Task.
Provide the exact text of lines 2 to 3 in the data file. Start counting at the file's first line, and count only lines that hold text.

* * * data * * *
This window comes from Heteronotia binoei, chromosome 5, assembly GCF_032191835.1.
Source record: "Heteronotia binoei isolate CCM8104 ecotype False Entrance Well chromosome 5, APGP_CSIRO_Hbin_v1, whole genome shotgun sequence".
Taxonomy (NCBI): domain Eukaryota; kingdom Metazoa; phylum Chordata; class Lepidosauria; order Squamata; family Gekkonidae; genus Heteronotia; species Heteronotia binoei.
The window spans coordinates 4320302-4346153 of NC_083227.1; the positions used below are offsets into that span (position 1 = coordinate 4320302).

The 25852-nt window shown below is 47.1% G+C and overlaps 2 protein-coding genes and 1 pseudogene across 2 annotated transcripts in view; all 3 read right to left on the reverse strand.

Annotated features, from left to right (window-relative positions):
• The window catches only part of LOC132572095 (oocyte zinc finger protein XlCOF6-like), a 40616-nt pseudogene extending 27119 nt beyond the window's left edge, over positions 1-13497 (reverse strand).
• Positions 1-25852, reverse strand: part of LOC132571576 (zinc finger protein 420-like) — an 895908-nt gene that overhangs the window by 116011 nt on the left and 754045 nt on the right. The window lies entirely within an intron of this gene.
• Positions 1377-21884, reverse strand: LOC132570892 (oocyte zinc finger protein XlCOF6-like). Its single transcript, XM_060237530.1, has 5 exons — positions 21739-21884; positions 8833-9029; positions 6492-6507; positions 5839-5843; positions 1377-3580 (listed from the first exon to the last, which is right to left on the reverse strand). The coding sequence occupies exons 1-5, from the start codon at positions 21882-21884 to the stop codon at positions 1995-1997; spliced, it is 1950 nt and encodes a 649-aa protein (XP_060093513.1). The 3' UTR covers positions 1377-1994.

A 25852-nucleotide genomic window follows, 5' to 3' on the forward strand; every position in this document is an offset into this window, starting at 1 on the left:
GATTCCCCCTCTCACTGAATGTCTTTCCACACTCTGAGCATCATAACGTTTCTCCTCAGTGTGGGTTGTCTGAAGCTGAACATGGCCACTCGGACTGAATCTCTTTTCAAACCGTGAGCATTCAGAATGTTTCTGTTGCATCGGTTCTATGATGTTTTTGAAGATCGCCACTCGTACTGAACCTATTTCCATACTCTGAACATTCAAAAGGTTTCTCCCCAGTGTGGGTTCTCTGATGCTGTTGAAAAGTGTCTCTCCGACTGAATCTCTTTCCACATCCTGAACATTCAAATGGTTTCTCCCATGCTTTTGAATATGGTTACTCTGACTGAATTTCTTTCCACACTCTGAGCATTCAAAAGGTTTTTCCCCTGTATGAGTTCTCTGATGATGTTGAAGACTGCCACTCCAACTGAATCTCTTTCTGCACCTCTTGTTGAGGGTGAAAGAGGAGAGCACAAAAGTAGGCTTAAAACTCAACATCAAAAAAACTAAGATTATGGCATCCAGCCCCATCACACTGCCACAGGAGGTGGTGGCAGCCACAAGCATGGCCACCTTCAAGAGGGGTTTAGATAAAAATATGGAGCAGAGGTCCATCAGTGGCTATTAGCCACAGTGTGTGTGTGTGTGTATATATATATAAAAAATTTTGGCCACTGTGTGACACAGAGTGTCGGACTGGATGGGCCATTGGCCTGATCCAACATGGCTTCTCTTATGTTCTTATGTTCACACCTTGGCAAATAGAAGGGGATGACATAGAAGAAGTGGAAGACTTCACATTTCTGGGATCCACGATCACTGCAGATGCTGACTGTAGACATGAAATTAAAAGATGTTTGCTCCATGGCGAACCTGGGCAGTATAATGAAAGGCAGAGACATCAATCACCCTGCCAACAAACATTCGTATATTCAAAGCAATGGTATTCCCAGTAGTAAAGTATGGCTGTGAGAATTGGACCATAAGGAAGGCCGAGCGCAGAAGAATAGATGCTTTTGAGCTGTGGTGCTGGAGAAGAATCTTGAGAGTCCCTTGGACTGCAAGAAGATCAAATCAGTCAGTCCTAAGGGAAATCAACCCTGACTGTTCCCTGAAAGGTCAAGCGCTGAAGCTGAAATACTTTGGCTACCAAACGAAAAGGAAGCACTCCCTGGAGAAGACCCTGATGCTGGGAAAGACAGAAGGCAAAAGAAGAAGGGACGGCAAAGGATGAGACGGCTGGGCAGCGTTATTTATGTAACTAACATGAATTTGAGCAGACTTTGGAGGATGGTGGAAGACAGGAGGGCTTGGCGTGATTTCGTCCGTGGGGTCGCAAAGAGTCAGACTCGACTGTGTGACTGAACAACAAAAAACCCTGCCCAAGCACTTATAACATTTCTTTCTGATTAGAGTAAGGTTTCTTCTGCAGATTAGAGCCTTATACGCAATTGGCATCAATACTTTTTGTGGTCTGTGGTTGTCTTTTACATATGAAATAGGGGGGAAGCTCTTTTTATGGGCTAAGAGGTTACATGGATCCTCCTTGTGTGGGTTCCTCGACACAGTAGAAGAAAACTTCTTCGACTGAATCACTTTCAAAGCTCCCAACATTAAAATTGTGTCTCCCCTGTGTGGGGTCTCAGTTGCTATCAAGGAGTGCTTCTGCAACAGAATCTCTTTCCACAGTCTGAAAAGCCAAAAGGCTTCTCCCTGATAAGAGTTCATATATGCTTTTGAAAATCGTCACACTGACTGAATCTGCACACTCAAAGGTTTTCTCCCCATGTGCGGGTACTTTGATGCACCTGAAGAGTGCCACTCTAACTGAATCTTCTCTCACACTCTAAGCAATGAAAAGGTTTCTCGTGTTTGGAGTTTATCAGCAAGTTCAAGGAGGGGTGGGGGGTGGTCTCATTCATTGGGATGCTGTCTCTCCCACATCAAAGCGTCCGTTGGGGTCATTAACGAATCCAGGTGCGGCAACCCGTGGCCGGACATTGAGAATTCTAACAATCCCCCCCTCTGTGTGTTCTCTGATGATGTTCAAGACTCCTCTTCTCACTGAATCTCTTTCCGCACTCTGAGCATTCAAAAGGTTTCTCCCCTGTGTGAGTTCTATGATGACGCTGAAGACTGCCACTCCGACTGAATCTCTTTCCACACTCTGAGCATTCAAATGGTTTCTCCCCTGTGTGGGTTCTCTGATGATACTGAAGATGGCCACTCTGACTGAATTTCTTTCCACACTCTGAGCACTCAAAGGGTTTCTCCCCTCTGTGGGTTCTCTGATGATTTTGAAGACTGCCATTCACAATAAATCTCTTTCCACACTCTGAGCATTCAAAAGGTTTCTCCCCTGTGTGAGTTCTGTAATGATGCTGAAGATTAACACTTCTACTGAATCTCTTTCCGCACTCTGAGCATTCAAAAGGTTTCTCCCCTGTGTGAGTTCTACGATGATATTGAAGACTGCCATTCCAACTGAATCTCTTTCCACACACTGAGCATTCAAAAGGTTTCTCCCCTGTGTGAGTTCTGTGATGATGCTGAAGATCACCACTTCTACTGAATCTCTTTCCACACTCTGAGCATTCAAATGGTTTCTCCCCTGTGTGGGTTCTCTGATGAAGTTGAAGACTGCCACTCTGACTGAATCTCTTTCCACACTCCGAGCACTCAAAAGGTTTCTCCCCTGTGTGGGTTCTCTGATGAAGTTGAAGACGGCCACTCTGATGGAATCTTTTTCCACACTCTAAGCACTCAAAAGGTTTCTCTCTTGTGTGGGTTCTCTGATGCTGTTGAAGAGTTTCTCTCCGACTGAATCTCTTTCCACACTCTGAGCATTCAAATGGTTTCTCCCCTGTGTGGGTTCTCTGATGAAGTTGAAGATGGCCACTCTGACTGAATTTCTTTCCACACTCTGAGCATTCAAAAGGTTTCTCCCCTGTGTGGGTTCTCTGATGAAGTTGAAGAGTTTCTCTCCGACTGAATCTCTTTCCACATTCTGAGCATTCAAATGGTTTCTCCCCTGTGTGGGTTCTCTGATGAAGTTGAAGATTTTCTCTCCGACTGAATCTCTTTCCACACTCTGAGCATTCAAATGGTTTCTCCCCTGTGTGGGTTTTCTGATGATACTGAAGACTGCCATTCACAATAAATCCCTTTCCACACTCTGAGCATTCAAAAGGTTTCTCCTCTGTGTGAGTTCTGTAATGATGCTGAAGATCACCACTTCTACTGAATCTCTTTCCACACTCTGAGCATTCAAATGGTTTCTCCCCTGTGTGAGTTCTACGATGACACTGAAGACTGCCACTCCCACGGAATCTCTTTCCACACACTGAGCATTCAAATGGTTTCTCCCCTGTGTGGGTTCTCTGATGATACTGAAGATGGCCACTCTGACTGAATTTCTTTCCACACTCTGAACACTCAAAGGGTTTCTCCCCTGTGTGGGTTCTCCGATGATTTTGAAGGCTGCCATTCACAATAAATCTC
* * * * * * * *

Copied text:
Source record: "Heteronotia binoei isolate CCM8104 ecotype False Entrance Well chromosome 5, APGP_CSIRO_Hbin_v1, whole genome shotgun sequence".
Taxonomy (NCBI): domain Eukaryota; kingdom Metazoa; phylum Chordata; class Lepidosauria; order Squamata; family Gekkonidae; genus Heteronotia; species Heteronotia binoei.